Colds and flu are among the most common human ailments; adults suffer two or three colds per year on average,1 while children can get two to nine colds per year.2,3,4 Luckily, your body naturally has ways to fight off cold and flu viruses—and get you back to health.
The Immunity Challenge
A cold is an infection of the upper respiratory system caused by one of about 200 viruses.1,5 The flu is also an upper respiratory illness caused by one of several specific flu viruses.6 Given all these different sources, it’s no wonder we don’t have a remedy for common cold—or flu. Instead, it’s up to your immune system to help fight back the cold and flu.
How a Virus “Thinks”
The immune system is designed to monitor, recognize, and even remember the virus and take action to eliminate it, when a virus invades healthy cells. The immune system does this by releasing chemicals that trigger virus-fighting cells against cold and flu—which are then sent to wipe out the enemy.7
How Your Body Fights Back Against Cold and Flu Viruses
While the immune system is hard at work fighting off offending viruses, the body experiences infections in different ways. Many symptoms of cold and flu are the result of the immune system trying to fight the infection.5 For example, chemicals released by the body’s cells may elevate body temperature, i.e., you get a fever.8
Making Sense of Your Symptoms
Cold and flu symptoms aren’t just annoyances that can often keep you on the couch all day. They actually indicate what your immune system is doing to fight off the infection.
- Runny Nose/Nasal Congestion—A runny nose helps wash germs from the nose and sinuses.9
- Coughing and Sneezing—Within a few days of a viral infection, the fluid from a runny nose may change color from clear to yellow to green.4 Mucus is designed to trap offending viruses, which are efficiently and quickly expelled from the body through coughing and sneezing.8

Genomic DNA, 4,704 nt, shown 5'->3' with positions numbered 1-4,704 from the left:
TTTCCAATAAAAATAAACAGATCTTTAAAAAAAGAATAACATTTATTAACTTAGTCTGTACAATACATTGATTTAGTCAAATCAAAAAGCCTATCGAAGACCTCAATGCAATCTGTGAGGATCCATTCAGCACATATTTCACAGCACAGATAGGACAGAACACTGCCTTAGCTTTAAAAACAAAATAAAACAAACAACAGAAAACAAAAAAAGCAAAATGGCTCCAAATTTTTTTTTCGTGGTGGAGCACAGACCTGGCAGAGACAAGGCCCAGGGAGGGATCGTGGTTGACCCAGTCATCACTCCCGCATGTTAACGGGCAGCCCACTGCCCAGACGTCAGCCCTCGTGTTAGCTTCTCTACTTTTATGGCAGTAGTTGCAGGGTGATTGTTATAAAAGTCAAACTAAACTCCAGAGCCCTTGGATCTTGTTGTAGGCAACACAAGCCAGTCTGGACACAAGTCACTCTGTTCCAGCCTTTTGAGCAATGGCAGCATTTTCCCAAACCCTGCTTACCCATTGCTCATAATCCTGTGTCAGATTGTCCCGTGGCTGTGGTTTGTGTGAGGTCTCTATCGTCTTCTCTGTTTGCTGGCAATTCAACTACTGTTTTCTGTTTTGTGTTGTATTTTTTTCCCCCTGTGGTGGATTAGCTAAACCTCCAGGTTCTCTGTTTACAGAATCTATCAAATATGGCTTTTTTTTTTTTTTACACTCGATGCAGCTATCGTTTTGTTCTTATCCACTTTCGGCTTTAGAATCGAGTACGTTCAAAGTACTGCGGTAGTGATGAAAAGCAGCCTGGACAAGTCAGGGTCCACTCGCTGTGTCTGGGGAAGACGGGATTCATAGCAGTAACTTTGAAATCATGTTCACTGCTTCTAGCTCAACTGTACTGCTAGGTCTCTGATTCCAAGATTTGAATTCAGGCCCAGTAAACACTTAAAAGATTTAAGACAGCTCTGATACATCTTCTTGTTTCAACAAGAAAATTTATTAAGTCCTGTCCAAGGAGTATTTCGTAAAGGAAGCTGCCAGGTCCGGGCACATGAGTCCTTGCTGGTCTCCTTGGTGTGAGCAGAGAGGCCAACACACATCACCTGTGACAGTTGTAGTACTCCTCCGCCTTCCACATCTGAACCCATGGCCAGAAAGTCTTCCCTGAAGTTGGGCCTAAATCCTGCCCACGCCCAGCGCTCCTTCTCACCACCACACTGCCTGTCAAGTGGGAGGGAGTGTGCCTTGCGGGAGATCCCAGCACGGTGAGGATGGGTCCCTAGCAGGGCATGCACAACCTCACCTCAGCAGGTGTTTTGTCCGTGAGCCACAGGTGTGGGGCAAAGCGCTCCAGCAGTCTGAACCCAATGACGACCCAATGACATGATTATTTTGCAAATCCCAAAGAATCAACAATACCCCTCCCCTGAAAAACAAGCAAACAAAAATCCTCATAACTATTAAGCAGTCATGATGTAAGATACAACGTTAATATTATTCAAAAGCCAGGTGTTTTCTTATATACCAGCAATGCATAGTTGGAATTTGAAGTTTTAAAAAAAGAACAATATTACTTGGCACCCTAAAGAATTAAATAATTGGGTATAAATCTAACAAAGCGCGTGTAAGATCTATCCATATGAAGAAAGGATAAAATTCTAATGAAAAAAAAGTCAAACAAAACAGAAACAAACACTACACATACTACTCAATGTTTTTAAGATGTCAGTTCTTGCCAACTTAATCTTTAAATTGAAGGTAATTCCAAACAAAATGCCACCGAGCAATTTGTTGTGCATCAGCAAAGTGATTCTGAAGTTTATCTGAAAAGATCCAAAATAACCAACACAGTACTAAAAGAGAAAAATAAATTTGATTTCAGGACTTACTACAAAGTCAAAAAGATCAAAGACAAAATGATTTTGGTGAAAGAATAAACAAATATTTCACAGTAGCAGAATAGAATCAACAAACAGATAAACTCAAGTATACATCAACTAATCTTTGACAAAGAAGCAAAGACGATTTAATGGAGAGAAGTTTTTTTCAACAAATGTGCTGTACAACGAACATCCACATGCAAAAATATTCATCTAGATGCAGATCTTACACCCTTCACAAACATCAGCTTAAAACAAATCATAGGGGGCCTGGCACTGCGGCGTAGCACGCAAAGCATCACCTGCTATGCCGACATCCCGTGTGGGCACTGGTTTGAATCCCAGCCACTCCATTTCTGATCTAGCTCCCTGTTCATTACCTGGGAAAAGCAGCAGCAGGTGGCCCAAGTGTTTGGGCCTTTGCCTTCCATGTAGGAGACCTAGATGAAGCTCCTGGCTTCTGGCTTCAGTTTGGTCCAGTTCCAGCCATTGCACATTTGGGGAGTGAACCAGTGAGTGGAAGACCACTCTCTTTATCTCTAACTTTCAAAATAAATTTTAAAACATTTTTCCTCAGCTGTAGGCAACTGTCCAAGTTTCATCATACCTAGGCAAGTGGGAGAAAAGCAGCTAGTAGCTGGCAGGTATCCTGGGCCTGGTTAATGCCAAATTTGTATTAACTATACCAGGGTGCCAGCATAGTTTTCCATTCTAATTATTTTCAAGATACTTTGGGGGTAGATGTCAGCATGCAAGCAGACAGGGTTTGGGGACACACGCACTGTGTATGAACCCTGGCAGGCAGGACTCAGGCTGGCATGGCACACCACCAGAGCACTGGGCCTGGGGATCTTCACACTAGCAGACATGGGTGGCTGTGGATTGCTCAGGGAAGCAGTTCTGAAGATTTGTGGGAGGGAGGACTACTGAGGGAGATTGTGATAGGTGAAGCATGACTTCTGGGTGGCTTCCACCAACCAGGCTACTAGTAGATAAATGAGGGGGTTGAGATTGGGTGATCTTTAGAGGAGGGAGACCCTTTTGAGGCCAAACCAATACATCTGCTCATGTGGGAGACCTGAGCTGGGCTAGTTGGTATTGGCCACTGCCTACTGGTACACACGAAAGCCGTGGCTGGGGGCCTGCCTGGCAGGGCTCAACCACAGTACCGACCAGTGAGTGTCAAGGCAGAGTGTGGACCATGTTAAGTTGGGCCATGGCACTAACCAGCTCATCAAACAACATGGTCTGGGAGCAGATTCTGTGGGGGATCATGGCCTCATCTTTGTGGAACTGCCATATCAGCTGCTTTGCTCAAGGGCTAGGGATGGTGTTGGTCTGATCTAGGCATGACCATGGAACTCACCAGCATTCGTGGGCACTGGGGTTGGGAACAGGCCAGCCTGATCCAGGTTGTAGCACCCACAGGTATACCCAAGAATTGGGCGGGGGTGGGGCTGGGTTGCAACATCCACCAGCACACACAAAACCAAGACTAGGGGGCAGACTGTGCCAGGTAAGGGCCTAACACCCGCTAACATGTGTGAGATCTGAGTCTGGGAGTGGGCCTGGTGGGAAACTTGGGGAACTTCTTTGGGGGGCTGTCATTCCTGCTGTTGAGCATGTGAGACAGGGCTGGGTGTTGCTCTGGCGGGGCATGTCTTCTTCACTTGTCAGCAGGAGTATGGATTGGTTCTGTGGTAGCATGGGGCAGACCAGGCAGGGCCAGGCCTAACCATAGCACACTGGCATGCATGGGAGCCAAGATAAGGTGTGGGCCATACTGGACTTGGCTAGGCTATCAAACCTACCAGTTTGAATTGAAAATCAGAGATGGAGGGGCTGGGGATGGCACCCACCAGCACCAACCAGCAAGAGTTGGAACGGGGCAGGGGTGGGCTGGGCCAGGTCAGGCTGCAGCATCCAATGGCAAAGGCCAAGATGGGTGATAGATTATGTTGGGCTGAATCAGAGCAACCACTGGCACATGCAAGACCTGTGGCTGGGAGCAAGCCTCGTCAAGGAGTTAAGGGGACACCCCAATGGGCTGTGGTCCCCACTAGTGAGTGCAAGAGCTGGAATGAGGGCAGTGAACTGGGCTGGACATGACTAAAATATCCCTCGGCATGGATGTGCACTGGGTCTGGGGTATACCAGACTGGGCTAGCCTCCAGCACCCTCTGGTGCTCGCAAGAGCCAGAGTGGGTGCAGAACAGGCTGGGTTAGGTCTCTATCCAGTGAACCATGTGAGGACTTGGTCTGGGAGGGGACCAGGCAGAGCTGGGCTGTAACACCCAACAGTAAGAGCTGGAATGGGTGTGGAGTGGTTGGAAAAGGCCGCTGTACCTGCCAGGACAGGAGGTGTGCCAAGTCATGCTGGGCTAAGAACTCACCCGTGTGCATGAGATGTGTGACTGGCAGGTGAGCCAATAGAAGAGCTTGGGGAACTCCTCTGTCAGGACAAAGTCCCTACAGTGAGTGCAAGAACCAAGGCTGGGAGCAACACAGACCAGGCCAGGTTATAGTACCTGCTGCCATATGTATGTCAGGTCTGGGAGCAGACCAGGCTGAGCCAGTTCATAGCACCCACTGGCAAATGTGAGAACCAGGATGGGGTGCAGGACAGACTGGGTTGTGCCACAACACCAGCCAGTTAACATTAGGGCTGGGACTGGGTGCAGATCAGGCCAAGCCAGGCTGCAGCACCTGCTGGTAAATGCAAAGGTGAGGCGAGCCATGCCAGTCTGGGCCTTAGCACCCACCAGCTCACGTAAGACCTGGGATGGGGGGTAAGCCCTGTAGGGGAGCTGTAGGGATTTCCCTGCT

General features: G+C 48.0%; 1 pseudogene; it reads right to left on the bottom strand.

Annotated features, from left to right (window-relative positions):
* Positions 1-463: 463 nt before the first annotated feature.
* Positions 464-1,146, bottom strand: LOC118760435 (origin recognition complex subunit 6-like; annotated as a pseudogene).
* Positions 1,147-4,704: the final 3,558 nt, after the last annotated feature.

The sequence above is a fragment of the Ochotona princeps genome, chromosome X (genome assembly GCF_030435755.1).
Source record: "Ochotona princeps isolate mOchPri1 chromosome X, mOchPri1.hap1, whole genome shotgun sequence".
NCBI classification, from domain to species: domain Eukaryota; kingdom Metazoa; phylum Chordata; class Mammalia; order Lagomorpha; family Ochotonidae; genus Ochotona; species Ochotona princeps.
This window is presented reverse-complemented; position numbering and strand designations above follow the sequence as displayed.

- Fever—Fevers fight influenza viruses. Because viruses are sensitive to temperature changes and cannot survive above normal body heat, your body uses fever to help destroy them.8
- Muscle Aches and Pain—You may experience sore muscles with the flu as it is also a product of your body’s immune response. The immune system pulls protein from muscles, leaving your muscles achy.5
When you need cold or flu symptom relief, use Vicks® products to treat and relieve your specific symptoms to help you feel better. Your doctor or pharmacist can help you find the medicine that is appropriate for you. Be sure to read each label and use each product as directed.
Keep smiling, even when you’re feeling down. Researchers have found that a positive attitude with a general attitude of vigor is associated with less severe symptoms.1
- Turner, R.B. The common cold. In: Mandell, G.L., Bennett, J.E., Dolin, R., eds. Principles and Practice of Infectious Diseases. 7th ed. Philadelphia, PA: Elsevier Churchill Livingstone; 2009: Chap 53.
- National Institute of Allergy and Infectious Diseases, National Institutes of Health (NIAID). Common Cold. Available at: http://www.niaid.nih.gov/topics/commoncold. Accessed 11 Jan 2012.
- Centers for Disease Control and Prevention (CDC). Publication “Rhinitis vs Sinusitis in Children” 2009. Available at: http://www.cdc.gov/getsmart/campaign-materials/info-sheets/child-rhin-vs-sinus.html. Accessed 12 January 2012.
- National Institutes of Health (NIH). Common Cold. Available at: http://www.nlm.nih.gov/medlineplus/ency/article/000678.htm. Accessed 27 May 2010.
- Eccles, R. Understanding the symptoms of the common cold and influenza. Lancet Infect Dis. 2005 Nov;5(11):718-725. Available at: http://www.ncbi.nlm.nih.gov/pubmed/16253889.
- National Institute of Allergy and Infectious Diseases, National Institutes of Health (NIAID). Flu (Influeza). Available at: http://www.niaid.nih.gov/TOPICS/FLU/UNDERSTANDINGFLU/Pages/definitionsOverview.aspx. Accessed 12 Nov 2011.
- U.S. Department of Health and Human Services. National Institutes of Health. National Institute of Allergy and Infectious Diseases. NIAID Science Education. Understanding the Immune System: How It Works. NIH Publication No. 07-5423. September 2007:1, 25. Available at: http://www.niaid.nih.gov/topics/immuneSystem/Documents/theimmunesystem.pdf. Accessed 11 Nov 2011.
- U.S. Department of Health and Human Services. National Institutes of Health. National Institute of Allergy and Infectious Diseases. NIAID Science Education. Understanding Microbes in Sickness and in Health. NIH Publication No. 09-4914. September 2009. Available at: http://www.niaid.nih.gov/topics/microbes/Documents/microbesbook.pdf. Accessed 14 Nov 2011.
- Centers for Disease Control and Prevention (CDC). Publication “Common Cold and Runny Nose.” Available at: http://www.cdc.gov/getsmart/antibiotic-use/URI/colds.html. Accessed 14 Nov 2011.